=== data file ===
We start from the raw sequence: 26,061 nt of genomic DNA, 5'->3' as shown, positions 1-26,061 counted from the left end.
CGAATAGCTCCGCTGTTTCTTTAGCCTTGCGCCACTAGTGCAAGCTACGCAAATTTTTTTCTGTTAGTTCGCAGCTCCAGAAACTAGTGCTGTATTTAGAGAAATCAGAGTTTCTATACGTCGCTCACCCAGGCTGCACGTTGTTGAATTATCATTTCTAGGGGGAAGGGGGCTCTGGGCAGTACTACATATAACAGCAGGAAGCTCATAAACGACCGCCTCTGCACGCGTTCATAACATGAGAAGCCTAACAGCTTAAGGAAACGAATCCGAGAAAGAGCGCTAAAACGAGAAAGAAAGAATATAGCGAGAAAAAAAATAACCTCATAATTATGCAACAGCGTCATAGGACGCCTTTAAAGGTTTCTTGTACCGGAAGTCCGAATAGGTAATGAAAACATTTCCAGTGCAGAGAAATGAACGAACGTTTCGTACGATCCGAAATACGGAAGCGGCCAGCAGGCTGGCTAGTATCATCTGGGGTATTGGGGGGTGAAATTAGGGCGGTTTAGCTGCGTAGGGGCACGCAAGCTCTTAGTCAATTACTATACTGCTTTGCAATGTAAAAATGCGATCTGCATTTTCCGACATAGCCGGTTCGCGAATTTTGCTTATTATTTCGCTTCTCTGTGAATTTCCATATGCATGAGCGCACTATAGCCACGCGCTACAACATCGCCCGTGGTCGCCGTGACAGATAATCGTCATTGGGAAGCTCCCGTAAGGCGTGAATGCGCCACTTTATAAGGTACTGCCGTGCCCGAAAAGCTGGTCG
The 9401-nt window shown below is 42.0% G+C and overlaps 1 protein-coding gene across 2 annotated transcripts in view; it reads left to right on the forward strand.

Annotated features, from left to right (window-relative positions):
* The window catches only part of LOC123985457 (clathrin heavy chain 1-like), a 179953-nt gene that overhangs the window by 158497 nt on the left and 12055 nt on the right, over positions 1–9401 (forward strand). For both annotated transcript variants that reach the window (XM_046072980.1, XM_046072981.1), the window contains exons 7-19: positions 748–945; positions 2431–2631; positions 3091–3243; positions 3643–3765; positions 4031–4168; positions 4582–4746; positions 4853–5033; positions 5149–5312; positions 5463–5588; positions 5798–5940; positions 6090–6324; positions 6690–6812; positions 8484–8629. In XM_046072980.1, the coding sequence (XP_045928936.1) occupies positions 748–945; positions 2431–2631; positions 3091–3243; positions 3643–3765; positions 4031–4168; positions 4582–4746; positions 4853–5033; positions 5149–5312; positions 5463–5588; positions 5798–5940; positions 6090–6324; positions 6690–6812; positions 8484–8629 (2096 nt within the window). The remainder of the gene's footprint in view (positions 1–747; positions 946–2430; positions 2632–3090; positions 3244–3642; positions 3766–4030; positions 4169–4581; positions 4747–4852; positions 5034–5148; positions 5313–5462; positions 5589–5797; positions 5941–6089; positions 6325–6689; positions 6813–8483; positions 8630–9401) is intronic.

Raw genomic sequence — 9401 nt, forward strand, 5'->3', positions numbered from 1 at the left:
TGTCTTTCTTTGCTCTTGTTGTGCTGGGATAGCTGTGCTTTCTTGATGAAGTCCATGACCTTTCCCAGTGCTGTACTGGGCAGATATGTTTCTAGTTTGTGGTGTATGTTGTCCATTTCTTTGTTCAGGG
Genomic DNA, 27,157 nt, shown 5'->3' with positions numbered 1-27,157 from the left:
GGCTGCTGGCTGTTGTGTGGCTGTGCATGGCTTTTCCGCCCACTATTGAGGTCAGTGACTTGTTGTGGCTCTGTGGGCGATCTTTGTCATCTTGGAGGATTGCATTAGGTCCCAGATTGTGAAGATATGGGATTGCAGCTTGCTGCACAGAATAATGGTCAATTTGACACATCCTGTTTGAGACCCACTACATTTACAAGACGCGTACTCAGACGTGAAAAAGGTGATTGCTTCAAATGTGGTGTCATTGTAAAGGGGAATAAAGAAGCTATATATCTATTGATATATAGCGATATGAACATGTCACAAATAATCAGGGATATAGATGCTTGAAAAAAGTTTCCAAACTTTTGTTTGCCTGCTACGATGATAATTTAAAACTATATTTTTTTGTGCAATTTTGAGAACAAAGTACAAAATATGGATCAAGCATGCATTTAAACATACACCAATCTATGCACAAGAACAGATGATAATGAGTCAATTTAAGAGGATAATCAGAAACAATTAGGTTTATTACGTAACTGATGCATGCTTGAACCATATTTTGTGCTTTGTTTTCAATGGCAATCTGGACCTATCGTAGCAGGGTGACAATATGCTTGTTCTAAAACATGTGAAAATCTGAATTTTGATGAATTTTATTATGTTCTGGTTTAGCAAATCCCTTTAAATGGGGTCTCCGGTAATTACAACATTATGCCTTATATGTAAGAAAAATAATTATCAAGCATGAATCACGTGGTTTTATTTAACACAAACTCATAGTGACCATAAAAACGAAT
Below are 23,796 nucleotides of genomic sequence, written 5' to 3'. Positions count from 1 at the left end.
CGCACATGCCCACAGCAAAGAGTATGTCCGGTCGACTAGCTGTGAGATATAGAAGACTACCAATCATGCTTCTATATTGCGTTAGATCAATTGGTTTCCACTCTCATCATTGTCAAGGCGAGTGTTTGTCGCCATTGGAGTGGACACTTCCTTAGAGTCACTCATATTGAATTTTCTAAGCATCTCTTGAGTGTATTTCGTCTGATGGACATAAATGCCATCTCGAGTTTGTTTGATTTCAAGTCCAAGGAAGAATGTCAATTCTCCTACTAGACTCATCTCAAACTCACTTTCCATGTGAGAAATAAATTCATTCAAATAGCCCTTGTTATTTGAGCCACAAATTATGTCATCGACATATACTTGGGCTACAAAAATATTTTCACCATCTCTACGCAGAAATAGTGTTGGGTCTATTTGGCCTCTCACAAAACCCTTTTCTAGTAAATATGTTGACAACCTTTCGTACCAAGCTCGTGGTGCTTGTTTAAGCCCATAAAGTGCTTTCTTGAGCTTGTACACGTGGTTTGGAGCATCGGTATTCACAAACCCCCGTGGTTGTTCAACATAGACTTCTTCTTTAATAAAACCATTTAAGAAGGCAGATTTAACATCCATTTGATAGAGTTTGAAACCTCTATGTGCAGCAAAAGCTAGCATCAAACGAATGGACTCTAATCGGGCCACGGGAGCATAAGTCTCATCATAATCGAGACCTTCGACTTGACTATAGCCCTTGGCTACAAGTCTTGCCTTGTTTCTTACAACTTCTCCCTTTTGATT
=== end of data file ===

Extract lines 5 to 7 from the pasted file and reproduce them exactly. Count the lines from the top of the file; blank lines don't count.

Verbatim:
* The window catches only part of LOC123985457 (clathrin heavy chain 1-like), a 179953-nt gene that overhangs the window by 158497 nt on the left and 12055 nt on the right, over positions 1–9401 (forward strand). For both annotated transcript variants that reach the window (XM_046072980.1, XM_046072981.1), the window contains exons 7-19: positions 748–945; positions 2431–2631; positions 3091–3243; positions 3643–3765; positions 4031–4168; positions 4582–4746; positions 4853–5033; positions 5149–5312; positions 5463–5588; positions 5798–5940; positions 6090–6324; positions 6690–6812; positions 8484–8629. In XM_046072980.1, the coding sequence (XP_045928936.1) occupies positions 748–945; positions 2431–2631; positions 3091–3243; positions 3643–3765; positions 4031–4168; positions 4582–4746; positions 4853–5033; positions 5149–5312; positions 5463–5588; positions 5798–5940; positions 6090–6324; positions 6690–6812; positions 8484–8629 (2096 nt within the window). The remainder of the gene's footprint in view (positions 1–747; positions 946–2430; positions 2632–3090; positions 3244–3642; positions 3766–4030; positions 4169–4581; positions 4747–4852; positions 5034–5148; positions 5313–5462; positions 5589–5797; positions 5941–6089; positions 6325–6689; positions 6813–8483; positions 8630–9401) is intronic.

Raw genomic sequence — 9401 nt, forward strand, 5'->3', positions numbered from 1 at the left:
TGTCTTTCTTTGCTCTTGTTGTGCTGGGATAGCTGTGCTTTCTTGATGAAGTCCATGACCTTTCCCAGTGCTGTACTGGGCAGATATGTTTCTAGTTTGTGGTGTATGTTGTCCATTTCTTTGTTCAGGG